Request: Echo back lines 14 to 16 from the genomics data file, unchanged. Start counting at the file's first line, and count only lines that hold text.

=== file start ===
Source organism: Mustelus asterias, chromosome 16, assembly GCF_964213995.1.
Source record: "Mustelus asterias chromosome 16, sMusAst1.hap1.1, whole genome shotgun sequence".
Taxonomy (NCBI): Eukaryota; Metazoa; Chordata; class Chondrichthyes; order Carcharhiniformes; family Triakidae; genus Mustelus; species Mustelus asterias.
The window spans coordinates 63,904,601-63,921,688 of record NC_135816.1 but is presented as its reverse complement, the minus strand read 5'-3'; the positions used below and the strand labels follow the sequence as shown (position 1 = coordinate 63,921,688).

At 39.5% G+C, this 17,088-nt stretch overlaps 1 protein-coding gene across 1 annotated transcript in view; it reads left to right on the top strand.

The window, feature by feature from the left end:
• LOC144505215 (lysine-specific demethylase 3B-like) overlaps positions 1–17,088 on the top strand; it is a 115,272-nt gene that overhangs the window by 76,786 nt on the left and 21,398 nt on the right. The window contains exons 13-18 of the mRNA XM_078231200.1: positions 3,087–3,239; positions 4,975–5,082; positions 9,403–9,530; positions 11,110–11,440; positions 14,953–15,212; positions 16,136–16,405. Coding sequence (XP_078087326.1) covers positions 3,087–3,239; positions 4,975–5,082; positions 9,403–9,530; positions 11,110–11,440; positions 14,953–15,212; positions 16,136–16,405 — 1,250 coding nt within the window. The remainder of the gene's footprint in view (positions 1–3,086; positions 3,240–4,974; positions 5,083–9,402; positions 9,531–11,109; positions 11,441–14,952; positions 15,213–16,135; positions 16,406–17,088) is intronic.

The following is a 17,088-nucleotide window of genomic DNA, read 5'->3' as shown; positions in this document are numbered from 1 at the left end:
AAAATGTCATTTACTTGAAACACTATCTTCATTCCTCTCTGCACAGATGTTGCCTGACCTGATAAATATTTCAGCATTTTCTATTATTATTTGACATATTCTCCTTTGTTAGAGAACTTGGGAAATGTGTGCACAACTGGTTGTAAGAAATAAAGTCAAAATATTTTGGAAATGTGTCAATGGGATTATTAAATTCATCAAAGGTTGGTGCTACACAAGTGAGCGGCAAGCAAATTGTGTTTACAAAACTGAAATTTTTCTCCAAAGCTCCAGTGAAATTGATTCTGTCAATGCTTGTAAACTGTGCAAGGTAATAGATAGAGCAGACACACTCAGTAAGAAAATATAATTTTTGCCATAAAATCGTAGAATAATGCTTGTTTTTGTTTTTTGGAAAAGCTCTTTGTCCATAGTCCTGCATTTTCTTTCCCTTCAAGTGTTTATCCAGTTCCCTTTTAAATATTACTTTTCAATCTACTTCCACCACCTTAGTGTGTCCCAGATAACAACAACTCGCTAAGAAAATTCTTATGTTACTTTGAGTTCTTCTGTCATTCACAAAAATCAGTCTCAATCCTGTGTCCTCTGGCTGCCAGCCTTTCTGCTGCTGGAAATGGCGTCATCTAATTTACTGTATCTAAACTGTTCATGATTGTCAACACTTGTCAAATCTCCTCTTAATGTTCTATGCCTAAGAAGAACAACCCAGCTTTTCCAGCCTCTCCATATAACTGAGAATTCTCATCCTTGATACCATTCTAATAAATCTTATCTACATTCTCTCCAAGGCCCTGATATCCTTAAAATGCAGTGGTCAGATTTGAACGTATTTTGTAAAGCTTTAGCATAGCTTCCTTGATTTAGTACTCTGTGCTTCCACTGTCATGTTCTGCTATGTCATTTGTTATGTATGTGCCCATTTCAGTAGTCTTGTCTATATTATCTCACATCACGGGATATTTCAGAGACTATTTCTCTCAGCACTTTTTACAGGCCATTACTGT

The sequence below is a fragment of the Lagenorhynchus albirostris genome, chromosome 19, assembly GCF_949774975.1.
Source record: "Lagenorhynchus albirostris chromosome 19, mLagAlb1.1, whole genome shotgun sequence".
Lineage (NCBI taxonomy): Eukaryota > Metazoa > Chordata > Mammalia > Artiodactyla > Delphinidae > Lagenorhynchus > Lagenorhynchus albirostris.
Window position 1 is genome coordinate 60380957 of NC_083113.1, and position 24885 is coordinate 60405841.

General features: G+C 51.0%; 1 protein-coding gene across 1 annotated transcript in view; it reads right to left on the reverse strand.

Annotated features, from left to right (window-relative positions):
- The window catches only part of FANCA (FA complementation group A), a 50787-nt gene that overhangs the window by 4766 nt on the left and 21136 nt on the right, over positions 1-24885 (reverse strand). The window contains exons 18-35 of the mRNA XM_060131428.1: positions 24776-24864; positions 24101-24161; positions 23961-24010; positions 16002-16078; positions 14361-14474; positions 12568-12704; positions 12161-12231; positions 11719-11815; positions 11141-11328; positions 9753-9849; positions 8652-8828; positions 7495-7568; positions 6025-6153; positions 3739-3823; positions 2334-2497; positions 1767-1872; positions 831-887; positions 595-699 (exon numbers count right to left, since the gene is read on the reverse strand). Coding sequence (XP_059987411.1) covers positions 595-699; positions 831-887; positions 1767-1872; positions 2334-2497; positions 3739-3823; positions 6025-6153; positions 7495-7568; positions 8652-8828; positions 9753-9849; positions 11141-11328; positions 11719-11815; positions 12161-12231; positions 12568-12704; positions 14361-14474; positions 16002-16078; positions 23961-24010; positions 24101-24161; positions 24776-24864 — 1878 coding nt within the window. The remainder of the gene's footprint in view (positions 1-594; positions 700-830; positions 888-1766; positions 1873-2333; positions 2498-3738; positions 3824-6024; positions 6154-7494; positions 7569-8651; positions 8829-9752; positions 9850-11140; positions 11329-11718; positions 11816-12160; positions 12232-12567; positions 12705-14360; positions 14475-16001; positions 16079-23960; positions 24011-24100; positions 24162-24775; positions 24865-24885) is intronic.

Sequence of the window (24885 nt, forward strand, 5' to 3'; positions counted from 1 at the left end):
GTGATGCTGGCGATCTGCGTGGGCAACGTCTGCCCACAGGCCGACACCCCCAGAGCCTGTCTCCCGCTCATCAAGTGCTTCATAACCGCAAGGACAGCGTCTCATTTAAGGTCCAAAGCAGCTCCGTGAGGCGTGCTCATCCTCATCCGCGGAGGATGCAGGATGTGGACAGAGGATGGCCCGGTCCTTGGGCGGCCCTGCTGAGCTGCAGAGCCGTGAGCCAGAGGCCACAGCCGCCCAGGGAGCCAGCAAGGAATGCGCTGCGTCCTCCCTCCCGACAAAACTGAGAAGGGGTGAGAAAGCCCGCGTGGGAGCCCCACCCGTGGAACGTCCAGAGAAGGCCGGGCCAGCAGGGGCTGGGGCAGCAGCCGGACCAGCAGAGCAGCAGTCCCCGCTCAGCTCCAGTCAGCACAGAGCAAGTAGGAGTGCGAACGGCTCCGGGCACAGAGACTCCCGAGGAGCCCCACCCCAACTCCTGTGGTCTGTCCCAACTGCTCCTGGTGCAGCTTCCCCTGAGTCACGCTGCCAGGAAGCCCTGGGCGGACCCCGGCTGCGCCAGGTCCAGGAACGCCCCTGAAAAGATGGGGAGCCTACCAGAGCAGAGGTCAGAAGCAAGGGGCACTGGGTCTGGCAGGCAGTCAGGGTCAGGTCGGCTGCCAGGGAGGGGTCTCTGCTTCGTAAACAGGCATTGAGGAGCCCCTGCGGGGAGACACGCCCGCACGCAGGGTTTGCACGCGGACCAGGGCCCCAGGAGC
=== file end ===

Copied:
General features: G+C 51.0%; 1 protein-coding gene across 1 annotated transcript in view; it reads right to left on the reverse strand.

Annotated features, from left to right (window-relative positions):
- The window catches only part of FANCA (FA complementation group A), a 50787-nt gene that overhangs the window by 4766 nt on the left and 21136 nt on the right, over positions 1-24885 (reverse strand). The window contains exons 18-35 of the mRNA XM_060131428.1: positions 24776-24864; positions 24101-24161; positions 23961-24010; positions 16002-16078; positions 14361-14474; positions 12568-12704; positions 12161-12231; positions 11719-11815; positions 11141-11328; positions 9753-9849; positions 8652-8828; positions 7495-7568; positions 6025-6153; positions 3739-3823; positions 2334-2497; positions 1767-1872; positions 831-887; positions 595-699 (exon numbers count right to left, since the gene is read on the reverse strand). Coding sequence (XP_059987411.1) covers positions 595-699; positions 831-887; positions 1767-1872; positions 2334-2497; positions 3739-3823; positions 6025-6153; positions 7495-7568; positions 8652-8828; positions 9753-9849; positions 11141-11328; positions 11719-11815; positions 12161-12231; positions 12568-12704; positions 14361-14474; positions 16002-16078; positions 23961-24010; positions 24101-24161; positions 24776-24864 — 1878 coding nt within the window. The remainder of the gene's footprint in view (positions 1-594; positions 700-830; positions 888-1766; positions 1873-2333; positions 2498-3738; positions 3824-6024; positions 6154-7494; positions 7569-8651; positions 8829-9752; positions 9850-11140; positions 11329-11718; positions 11816-12160; positions 12232-12567; positions 12705-14360; positions 14475-16001; positions 16079-23960; positions 24011-24100; positions 24162-24775; positions 24865-24885) is intronic.